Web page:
Rachel Pollack (writer, poet, tarot specialist, and author of Seventy-Eight Degrees of Wisdom), sees the tarot as a way to paint a spiritual and psychological portrait of an individual. During her presentation, Rachel gave examples of both Major and Minor Arcana from the Rider-Waite tarot in order to show that Tarot is more than a list of symbols or correspondences. For Pollack, a psychological approach can help us see “the links between our inner selves to the outer world, including the world of spirit.” She explained many of the archetypes found in the Major Arcana, in addition to the underlying system that the Rider Waite tarot embodies, as well as Minor Arcana symbology.
Her most recent book The Beatrix Gates is now available via PM Press.
Panel Discussion: Tarot Today, Tarot Tomorrow
In this informative panel discussion, Pam Grossman (writer and co-organizer of the podcast “Witch Wave” and author of Waking the Witch) spoke with Courtney Alexander (artist, writer, and creator of the “Dust II Onyx: A Melanated Tarot Deck”), Rachel Pollack (writer, poet, and creator of “The Shining Tribe Tarot”), and Cristy C. Road (artist, writer, musician, and creator of the “Next World Tarot”). Each of these women created and designed their own unique tarot deck and offered up their individual perspectives on tarot – as well as its rise in popularity and potential impact in the future.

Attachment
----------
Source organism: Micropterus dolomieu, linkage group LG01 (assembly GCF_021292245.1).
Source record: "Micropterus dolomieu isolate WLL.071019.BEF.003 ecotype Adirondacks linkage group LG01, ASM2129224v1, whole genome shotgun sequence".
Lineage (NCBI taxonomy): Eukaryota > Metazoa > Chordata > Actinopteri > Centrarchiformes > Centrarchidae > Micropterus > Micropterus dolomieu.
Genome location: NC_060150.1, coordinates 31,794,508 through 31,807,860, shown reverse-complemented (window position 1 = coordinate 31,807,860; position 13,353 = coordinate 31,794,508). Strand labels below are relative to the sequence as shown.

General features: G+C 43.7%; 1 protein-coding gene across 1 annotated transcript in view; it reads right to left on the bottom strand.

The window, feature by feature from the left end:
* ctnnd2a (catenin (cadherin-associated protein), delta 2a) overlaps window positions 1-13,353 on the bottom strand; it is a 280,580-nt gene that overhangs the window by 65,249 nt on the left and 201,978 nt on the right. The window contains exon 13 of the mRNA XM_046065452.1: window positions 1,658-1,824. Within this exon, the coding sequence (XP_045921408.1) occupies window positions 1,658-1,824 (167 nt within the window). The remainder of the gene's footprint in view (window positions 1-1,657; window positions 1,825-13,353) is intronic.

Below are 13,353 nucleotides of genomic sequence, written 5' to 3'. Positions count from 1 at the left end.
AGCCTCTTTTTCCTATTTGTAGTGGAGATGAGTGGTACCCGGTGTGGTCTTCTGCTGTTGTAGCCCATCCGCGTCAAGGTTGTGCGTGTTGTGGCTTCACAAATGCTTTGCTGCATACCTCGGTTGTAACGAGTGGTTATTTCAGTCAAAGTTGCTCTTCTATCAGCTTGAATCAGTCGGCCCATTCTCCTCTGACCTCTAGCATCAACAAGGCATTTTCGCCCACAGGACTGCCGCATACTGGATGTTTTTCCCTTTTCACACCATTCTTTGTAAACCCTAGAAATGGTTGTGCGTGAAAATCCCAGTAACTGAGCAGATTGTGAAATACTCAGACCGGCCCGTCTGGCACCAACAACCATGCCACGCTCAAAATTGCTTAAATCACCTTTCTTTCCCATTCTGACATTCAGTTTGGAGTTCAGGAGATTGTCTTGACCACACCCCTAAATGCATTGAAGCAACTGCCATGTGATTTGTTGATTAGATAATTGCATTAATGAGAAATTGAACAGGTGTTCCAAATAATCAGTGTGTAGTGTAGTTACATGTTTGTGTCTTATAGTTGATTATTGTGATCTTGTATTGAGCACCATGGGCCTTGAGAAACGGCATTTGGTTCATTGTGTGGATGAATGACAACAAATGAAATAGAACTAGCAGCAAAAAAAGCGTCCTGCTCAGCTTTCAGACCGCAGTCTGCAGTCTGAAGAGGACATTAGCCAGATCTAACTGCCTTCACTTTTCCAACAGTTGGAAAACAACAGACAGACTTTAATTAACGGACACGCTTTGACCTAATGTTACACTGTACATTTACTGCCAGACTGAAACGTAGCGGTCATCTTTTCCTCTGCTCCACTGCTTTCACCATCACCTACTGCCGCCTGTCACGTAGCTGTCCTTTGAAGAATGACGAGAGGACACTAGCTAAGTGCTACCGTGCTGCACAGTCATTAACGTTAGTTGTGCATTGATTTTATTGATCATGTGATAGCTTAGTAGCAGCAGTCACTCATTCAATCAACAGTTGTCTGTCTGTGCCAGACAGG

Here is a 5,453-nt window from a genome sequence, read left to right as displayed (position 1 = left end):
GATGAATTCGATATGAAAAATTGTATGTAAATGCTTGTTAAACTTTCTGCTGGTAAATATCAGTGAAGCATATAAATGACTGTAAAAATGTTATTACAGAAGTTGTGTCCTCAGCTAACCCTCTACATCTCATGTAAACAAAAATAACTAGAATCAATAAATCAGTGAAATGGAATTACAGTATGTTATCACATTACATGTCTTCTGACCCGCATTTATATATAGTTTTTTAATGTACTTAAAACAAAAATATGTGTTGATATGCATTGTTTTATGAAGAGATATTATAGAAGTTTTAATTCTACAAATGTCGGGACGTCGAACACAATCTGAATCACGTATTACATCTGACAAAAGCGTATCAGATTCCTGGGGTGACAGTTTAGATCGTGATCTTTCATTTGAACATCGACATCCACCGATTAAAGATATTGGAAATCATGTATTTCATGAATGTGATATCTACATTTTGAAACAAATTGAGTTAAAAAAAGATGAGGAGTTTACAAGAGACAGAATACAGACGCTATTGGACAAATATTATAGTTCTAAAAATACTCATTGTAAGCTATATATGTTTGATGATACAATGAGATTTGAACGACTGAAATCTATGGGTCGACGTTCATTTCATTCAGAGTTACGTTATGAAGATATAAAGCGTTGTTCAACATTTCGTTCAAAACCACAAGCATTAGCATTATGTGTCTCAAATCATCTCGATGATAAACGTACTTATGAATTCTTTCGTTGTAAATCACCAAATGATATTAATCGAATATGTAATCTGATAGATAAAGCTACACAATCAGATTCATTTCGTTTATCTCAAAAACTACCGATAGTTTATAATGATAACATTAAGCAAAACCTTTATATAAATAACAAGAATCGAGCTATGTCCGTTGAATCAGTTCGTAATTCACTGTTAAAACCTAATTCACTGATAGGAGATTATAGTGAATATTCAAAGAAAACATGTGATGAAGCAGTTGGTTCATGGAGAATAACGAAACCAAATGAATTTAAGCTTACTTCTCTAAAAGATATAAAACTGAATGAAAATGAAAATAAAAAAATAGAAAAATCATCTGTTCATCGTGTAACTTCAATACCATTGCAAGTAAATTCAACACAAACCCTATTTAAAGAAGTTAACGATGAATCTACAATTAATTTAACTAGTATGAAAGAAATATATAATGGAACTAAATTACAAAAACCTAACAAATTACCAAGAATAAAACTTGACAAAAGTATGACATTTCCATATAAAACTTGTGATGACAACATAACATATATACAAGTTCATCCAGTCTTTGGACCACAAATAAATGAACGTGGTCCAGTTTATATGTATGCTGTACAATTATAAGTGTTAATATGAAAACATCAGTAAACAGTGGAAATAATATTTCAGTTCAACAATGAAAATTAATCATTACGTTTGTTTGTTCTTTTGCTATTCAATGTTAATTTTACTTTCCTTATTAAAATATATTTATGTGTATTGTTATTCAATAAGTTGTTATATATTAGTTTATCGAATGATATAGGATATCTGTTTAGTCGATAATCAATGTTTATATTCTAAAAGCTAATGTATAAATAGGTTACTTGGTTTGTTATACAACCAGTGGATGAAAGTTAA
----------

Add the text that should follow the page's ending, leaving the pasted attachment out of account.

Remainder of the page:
Courtney Alexander’s experience of creating the "Dust II Onyx: A Melanated Tarot" (which sublimely incorporates original artwork, a loosely Rider-Waite based paradigm, and African Diaspora) was particularly enrapturing – and the deck is as powerful as it is beautiful.
The Giantness’s Apronful
Judith Noble (witch, artist, teacher, co-ordinator of the Black Mirror International Research Network) gave a presentation on a series of magical experiences she had at the ancient megalithic sites of Barclodiad Y Gawres (The Giantess’ Apronful) and Dowth (The Place of Darkness) in County Meath, Ireland. Both ancient sites had been originally used for burial rituals and rites.
Noble's work is about contacting spirits whilst dreaming/asleep (a.k.a. dream incubation) in these places and she believes that art and magic arise from the stones, earth, moon, and sea. She also spoke about making art during eclipses and how special it can be. I've also visited many "spiritual" megalithic sites in the British Isles when I lived in Scotland and perceived a strong connection to the land, sea, moon, and nature. I found Noble's presentation enchanting and the perfect end to a rigorous and heartfelt series of talks and presentations.